Leading with Influence: Redefining Modern Influence Part 2

By Marshall Goldsmith

Connie Dieken is the author of the bestselling books Talk Less, Say More and Become the Real Deal and a 5-time Emmy award-winning journalist. Founder of Influence360° and The Dieken Group, Connie is a member of our 100 Coaches and an expert on leadership influence.

In this week’s interview, Connie and I talk about how leadership influence has changed, how it is different today than in the past, and what that means for leaders trying to influence positive outcomes under today’s rapidly changing conditions.

Marshall: Connie, it’s great to see you. Let’s talk about how leadership influence has changed. How is it different today than it used to be?

Connie: Thank you Marshall. Leadership influence has changed dramatically. In the past leaders had the presumption of being influential. They were the voice of authority. They had time to get their messages together. They also had resources and access to information and communication channels that others didn’t. Therefore, they could speak as if from a stone tablet. They could claim that their version of what was happening was the truth.

Today, the Internet has democratized influence. We have all kinds of voices weighing in. There are so many people that we can listen to through a multitude of channels. Not only that, but timelines have been compressed and information can be distributed instantly, globally, to hundreds, thousands, even millions of people.

In addition, millennials have changed how we think of things. People are working virtually so you can’t always see them, and organizations have flattened. Today, the ability to influence people is dramatically different than it was even five years ago, so we have to understand not only what it is that we want to influence, what are our ideal outcomes, but also how people are likely to be influenced. We have to ask what do people value.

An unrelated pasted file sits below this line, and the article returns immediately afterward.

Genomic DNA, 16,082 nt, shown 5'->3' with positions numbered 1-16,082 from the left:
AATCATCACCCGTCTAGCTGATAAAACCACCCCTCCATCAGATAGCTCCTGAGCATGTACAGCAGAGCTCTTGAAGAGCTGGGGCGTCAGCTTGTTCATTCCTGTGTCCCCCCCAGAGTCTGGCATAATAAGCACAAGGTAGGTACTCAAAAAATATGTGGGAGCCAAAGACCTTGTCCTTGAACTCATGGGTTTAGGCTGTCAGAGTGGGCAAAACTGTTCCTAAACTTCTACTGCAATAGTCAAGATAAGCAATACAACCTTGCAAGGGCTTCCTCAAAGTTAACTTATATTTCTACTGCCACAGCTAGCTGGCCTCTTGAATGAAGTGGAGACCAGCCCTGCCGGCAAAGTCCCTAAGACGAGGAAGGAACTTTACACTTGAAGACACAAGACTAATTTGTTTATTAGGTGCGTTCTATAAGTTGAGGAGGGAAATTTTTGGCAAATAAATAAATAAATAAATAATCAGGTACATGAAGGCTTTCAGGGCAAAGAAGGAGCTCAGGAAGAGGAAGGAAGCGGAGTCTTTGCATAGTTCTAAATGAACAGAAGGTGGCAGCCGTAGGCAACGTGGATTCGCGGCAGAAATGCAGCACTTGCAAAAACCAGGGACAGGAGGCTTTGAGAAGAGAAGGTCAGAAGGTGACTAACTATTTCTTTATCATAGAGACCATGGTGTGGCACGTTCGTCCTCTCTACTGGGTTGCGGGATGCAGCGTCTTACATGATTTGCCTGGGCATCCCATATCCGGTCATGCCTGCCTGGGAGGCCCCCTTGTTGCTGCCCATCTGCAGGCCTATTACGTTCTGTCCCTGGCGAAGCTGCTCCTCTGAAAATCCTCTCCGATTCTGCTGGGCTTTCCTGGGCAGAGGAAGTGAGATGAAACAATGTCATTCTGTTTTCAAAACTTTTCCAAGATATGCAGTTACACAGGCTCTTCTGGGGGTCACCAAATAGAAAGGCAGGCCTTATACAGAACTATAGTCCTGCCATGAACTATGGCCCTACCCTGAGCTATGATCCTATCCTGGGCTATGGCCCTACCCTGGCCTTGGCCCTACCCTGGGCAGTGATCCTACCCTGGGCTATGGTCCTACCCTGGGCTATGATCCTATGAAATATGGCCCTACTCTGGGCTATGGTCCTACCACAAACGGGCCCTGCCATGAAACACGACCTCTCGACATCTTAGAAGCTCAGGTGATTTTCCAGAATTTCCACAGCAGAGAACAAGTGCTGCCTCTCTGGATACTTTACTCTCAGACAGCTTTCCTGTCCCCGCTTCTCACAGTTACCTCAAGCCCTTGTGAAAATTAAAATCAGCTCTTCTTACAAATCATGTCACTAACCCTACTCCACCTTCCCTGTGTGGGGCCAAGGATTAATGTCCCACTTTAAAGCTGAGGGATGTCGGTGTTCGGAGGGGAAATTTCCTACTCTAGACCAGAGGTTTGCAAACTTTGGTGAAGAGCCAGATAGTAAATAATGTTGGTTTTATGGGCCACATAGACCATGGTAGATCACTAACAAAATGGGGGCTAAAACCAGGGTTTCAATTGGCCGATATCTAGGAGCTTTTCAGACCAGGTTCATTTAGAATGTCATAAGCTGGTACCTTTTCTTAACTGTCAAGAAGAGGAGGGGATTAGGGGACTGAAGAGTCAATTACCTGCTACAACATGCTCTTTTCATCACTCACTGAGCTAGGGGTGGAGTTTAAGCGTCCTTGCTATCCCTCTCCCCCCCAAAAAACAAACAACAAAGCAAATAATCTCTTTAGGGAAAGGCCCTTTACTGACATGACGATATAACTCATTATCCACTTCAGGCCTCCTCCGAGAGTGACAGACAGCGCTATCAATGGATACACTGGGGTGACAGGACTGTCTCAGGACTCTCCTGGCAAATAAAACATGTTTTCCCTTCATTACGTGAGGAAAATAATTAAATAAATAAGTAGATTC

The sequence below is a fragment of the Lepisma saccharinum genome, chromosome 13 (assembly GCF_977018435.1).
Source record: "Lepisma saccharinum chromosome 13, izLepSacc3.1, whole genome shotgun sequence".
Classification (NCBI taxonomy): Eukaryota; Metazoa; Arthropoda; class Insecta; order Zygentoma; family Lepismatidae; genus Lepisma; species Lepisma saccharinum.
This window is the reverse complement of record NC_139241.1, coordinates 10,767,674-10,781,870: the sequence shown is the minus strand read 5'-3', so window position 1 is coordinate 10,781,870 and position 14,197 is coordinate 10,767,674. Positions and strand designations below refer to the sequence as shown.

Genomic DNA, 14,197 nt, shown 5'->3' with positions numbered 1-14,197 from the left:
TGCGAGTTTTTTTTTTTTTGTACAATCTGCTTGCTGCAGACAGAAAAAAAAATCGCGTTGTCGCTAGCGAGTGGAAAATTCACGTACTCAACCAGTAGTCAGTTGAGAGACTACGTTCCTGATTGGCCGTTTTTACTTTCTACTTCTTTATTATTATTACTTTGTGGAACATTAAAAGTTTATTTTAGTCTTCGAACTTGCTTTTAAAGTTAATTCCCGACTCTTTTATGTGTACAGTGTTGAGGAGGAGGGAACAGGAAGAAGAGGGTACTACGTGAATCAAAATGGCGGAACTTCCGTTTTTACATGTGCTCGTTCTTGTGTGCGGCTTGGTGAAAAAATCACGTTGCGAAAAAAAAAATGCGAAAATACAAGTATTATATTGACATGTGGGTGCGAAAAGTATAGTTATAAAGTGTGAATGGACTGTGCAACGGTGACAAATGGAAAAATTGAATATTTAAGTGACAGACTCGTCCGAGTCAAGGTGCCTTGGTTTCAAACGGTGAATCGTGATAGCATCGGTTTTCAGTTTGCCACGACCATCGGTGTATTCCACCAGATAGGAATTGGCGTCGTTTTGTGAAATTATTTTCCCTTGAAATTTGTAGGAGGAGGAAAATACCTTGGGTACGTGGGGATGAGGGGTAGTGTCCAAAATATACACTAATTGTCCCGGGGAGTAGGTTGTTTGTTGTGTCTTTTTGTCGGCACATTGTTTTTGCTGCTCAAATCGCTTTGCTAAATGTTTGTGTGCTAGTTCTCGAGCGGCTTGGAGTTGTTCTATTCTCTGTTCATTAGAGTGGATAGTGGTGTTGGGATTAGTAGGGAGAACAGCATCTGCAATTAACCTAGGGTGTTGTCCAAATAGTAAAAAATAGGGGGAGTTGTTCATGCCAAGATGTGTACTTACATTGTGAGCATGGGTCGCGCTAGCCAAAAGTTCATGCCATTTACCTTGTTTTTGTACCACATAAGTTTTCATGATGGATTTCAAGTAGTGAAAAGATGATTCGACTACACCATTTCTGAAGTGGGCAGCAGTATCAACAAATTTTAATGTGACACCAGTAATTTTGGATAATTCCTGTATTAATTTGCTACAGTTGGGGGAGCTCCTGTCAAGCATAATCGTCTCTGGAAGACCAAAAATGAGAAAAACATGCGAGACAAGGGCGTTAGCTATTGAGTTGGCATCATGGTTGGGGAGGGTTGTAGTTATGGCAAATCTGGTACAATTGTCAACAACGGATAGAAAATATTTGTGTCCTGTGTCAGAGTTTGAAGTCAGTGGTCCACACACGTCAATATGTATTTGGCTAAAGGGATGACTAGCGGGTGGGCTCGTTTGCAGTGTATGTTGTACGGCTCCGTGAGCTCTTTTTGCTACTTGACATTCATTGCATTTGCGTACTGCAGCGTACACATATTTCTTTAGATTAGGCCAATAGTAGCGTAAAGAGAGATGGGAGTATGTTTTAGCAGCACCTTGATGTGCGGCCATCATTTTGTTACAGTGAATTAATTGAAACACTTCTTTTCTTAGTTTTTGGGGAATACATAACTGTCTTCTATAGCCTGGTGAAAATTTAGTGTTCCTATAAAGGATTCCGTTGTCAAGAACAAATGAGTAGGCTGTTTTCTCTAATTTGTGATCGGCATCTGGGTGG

Marshall: Great points Connie – I’m looking forward to talking more with you about influence in upcoming interview segments. And as you said, not only are things more compressed, but attention spans are shorter too. So that is important to think about. I love your insights about this, love what you are doing and your books. So many people need this today, so congratulations!

Connie: Thank you Marshall!

About Connie: For more than 20 years, Connie Dieken has dedicated herself to journalism as a television news anchorwoman, reporter, broadcast personality, and talk show host, including co-hosting The Morning Exchange, America’s longest running television talk show. She is a multiple Emmy® award-winning and Telly® award-winning journalist and her excellence has led to her induction to the Radio/Television Broadcasters Hall of Fame. Connie has represented more than 50 companies as their spokesperson, including Intel, Sealy, GE, American Greetings, Ernst and Young and Goodyear. She has been the trusted executive coach and advisor to many leaders who run the world’s most recognizable brands. She has become the most respected and in-demand executive coach, keynote speaker, author and authority on learning the skills needed to become an influential personality in all forms of leadership and communication. Connie is the author and co-author of five books, dedicated to teaching individuals influential leadership, communication and presentation techniques. Her most recent bestselling book, Talk Less, Say More: 3 Habits to Influence Others and Make Things Happen, takes Connie’s knowledge, research and experience coaching high-powered leaders and condenses it into a fast-paced, no-nonsense guide to teach anyone to be an influential communicator with anyone, anywhere.





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